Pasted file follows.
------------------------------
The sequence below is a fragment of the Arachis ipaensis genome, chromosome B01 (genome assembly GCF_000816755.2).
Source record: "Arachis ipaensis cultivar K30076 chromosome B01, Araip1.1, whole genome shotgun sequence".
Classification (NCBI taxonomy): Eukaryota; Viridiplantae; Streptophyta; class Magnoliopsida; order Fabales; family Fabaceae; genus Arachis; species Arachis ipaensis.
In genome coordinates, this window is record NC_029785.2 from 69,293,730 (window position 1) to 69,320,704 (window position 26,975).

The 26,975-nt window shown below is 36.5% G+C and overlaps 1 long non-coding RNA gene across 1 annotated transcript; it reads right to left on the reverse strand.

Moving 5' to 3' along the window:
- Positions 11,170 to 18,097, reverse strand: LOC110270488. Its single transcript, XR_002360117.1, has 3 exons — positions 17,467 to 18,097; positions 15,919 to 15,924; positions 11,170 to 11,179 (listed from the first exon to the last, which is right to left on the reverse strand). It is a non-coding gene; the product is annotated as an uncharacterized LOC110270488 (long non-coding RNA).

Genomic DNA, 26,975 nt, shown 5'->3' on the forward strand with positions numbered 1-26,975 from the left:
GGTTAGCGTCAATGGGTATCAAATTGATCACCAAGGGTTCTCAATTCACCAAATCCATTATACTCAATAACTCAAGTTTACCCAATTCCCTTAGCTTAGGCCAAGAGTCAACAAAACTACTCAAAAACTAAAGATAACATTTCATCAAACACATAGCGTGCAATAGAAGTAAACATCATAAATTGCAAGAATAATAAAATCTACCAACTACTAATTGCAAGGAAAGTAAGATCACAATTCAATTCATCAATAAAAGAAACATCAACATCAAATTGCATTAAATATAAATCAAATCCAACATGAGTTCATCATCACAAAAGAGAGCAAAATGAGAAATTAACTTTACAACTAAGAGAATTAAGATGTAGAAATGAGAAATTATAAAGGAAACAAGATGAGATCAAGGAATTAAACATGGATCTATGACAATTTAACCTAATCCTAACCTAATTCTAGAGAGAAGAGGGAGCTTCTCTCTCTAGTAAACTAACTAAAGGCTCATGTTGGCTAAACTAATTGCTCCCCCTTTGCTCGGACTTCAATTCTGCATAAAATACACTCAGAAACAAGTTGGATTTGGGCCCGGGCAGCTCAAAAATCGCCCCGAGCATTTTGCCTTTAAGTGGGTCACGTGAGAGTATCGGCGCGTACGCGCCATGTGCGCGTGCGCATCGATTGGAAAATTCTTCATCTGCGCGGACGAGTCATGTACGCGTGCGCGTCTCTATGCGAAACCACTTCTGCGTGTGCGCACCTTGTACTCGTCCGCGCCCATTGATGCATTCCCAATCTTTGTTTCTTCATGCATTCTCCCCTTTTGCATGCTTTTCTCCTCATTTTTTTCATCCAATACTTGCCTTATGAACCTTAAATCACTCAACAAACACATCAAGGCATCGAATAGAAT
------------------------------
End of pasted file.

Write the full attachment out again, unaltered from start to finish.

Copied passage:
The sequence below is a fragment of the Arachis ipaensis genome, chromosome B01 (genome assembly GCF_000816755.2).
Source record: "Arachis ipaensis cultivar K30076 chromosome B01, Araip1.1, whole genome shotgun sequence".
Classification (NCBI taxonomy): Eukaryota; Viridiplantae; Streptophyta; class Magnoliopsida; order Fabales; family Fabaceae; genus Arachis; species Arachis ipaensis.
In genome coordinates, this window is record NC_029785.2 from 69,293,730 (window position 1) to 69,320,704 (window position 26,975).

The 26,975-nt window shown below is 36.5% G+C and overlaps 1 long non-coding RNA gene across 1 annotated transcript; it reads right to left on the reverse strand.

Moving 5' to 3' along the window:
- Positions 11,170 to 18,097, reverse strand: LOC110270488. Its single transcript, XR_002360117.1, has 3 exons — positions 17,467 to 18,097; positions 15,919 to 15,924; positions 11,170 to 11,179 (listed from the first exon to the last, which is right to left on the reverse strand). It is a non-coding gene; the product is annotated as an uncharacterized LOC110270488 (long non-coding RNA).

Genomic DNA, 26,975 nt, shown 5'->3' on the forward strand with positions numbered 1-26,975 from the left:
GGTTAGCGTCAATGGGTATCAAATTGATCACCAAGGGTTCTCAATTCACCAAATCCATTATACTCAATAACTCAAGTTTACCCAATTCCCTTAGCTTAGGCCAAGAGTCAACAAAACTACTCAAAAACTAAAGATAACATTTCATCAAACACATAGCGTGCAATAGAAGTAAACATCATAAATTGCAAGAATAATAAAATCTACCAACTACTAATTGCAAGGAAAGTAAGATCACAATTCAATTCATCAATAAAAGAAACATCAACATCAAATTGCATTAAATATAAATCAAATCCAACATGAGTTCATCATCACAAAAGAGAGCAAAATGAGAAATTAACTTTACAACTAAGAGAATTAAGATGTAGAAATGAGAAATTATAAAGGAAACAAGATGAGATCAAGGAATTAAACATGGATCTATGACAATTTAACCTAATCCTAACCTAATTCTAGAGAGAAGAGGGAGCTTCTCTCTCTAGTAAACTAACTAAAGGCTCATGTTGGCTAAACTAATTGCTCCCCCTTTGCTCGGACTTCAATTCTGCATAAAATACACTCAGAAACAAGTTGGATTTGGGCCCGGGCAGCTCAAAAATCGCCCCGAGCATTTTGCCTTTAAGTGGGTCACGTGAGAGTATCGGCGCGTACGCGCCATGTGCGCGTGCGCATCGATTGGAAAATTCTTCATCTGCGCGGACGAGTCATGTACGCGTGCGCGTCTCTATGCGAAACCACTTCTGCGTGTGCGCACCTTGTACTCGTCCGCGCCCATTGATGCATTCCCAATCTTTGTTTCTTCATGCATTCTCCCCTTTTGCATGCTTTTCTCCTCATTTTTTTCATCCAATACTTGCCTTATGAACCTTAAATCACTCAACAAACACATCAAGGCATCGAATAGAAT